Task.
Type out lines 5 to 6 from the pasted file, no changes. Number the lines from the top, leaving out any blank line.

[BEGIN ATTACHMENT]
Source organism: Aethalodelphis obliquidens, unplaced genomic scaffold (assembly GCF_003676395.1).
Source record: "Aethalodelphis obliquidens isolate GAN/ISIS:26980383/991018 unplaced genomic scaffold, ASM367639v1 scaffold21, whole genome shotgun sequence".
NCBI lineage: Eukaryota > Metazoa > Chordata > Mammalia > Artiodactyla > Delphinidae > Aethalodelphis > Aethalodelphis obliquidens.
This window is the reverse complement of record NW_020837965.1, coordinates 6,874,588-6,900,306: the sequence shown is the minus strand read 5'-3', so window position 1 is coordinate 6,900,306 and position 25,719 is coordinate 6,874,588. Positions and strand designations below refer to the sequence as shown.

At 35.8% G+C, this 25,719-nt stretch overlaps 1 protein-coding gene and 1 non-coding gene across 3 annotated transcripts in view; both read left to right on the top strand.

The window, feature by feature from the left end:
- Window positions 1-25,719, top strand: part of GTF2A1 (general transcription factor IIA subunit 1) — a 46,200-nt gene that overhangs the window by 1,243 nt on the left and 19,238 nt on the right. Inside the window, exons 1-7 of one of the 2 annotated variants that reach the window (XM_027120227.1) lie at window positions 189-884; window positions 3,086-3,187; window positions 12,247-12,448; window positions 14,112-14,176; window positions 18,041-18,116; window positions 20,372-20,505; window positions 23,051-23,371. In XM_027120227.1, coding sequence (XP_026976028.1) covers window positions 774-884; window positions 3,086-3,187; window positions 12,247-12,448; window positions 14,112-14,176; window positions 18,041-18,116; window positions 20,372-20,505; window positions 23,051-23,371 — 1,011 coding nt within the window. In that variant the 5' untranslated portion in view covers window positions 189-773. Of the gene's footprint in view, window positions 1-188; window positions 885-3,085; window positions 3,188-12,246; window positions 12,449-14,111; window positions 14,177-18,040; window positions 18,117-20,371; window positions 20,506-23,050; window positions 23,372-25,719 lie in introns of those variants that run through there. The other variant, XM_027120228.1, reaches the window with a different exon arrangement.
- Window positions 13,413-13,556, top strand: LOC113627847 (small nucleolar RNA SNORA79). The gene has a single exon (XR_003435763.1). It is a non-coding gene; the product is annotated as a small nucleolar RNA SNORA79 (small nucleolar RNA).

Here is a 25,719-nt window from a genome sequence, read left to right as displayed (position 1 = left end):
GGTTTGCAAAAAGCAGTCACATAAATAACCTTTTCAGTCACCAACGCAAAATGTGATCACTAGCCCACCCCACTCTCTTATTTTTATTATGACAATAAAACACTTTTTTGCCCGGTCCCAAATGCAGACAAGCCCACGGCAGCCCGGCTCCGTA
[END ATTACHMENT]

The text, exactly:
At 35.8% G+C, this 25,719-nt stretch overlaps 1 protein-coding gene and 1 non-coding gene across 3 annotated transcripts in view; both read left to right on the top strand.

The window, feature by feature from the left end: